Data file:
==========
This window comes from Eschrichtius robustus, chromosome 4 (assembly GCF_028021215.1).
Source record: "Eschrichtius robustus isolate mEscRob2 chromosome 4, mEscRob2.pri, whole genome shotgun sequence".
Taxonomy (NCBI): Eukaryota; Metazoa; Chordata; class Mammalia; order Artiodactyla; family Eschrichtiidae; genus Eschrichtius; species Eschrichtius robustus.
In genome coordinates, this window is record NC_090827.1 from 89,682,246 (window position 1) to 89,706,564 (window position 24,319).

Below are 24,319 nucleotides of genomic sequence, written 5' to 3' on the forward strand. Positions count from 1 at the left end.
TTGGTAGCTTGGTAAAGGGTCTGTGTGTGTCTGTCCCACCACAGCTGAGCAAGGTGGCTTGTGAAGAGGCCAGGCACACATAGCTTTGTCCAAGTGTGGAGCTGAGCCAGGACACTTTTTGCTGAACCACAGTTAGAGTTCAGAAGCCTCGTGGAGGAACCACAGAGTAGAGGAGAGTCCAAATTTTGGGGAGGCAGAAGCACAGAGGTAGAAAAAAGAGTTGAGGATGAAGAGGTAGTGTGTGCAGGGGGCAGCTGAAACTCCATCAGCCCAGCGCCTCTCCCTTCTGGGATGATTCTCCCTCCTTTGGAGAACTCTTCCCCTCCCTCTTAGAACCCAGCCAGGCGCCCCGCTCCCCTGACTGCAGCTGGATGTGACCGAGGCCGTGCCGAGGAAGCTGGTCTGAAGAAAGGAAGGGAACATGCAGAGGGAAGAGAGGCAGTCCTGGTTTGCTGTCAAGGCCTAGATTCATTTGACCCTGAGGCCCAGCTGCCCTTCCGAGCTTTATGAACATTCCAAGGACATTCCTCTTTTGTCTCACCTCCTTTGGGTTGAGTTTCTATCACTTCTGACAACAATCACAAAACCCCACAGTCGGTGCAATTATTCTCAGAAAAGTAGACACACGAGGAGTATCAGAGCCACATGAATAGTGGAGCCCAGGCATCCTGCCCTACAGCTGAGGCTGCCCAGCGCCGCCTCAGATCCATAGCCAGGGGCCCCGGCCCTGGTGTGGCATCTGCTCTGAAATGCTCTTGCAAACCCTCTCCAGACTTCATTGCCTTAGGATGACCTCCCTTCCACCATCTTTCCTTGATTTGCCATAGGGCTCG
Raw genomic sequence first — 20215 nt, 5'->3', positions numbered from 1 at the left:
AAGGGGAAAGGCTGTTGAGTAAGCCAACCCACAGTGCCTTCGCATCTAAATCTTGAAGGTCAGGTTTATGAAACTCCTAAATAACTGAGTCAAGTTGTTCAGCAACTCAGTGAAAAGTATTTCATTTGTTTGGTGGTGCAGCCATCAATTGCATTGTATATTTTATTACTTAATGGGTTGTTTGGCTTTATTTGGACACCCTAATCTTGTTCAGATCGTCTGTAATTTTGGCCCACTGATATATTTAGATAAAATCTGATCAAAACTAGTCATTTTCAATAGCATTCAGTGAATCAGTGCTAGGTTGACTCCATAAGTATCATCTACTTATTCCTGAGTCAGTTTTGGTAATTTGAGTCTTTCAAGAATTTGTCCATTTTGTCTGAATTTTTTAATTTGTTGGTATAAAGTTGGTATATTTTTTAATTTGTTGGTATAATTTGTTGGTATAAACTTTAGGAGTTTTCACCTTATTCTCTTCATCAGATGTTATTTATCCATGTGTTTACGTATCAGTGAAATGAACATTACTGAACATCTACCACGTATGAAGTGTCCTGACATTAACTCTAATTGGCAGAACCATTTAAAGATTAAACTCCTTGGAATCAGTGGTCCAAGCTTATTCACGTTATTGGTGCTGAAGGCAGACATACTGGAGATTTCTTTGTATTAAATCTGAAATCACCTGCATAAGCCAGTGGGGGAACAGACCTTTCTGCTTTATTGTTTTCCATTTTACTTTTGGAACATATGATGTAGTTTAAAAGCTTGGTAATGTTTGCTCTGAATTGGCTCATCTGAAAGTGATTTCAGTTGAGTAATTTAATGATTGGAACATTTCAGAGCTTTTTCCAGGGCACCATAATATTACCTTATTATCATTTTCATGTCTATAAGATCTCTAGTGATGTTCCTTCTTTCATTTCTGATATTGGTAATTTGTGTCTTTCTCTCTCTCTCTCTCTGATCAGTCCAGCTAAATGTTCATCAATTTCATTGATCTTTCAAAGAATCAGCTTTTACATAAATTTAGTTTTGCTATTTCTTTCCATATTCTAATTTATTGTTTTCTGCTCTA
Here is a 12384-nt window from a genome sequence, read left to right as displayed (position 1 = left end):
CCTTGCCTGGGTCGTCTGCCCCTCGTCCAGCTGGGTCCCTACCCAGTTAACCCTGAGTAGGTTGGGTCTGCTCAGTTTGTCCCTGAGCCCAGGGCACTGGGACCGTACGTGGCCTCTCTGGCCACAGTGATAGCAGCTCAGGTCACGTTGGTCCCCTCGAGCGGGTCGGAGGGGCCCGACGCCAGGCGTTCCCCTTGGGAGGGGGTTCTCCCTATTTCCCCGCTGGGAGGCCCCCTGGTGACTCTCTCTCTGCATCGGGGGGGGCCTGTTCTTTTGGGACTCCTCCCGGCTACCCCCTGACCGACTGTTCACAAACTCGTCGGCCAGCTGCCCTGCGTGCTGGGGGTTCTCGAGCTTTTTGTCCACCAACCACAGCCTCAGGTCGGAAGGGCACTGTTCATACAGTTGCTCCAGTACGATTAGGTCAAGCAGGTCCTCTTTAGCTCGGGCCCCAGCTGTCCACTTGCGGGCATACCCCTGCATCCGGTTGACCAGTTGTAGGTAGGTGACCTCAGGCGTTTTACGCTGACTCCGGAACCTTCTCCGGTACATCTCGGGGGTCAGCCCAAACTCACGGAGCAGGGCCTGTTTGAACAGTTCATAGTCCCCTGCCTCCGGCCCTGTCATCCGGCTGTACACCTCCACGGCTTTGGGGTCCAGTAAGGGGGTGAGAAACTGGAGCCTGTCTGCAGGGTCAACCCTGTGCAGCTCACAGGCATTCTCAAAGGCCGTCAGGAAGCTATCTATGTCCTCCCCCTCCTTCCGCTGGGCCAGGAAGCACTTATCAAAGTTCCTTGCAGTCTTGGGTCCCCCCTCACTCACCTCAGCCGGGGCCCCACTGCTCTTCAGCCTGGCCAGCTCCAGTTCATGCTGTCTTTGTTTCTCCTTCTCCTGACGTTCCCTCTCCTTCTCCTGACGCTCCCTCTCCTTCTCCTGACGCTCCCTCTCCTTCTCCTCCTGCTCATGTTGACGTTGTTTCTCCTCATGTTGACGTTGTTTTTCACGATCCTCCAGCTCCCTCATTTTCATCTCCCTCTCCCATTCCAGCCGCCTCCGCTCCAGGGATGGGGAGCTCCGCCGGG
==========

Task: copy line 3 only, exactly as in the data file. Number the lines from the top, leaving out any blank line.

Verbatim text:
Taxonomy (NCBI): Eukaryota; Metazoa; Chordata; class Mammalia; order Artiodactyla; family Eschrichtiidae; genus Eschrichtius; species Eschrichtius robustus.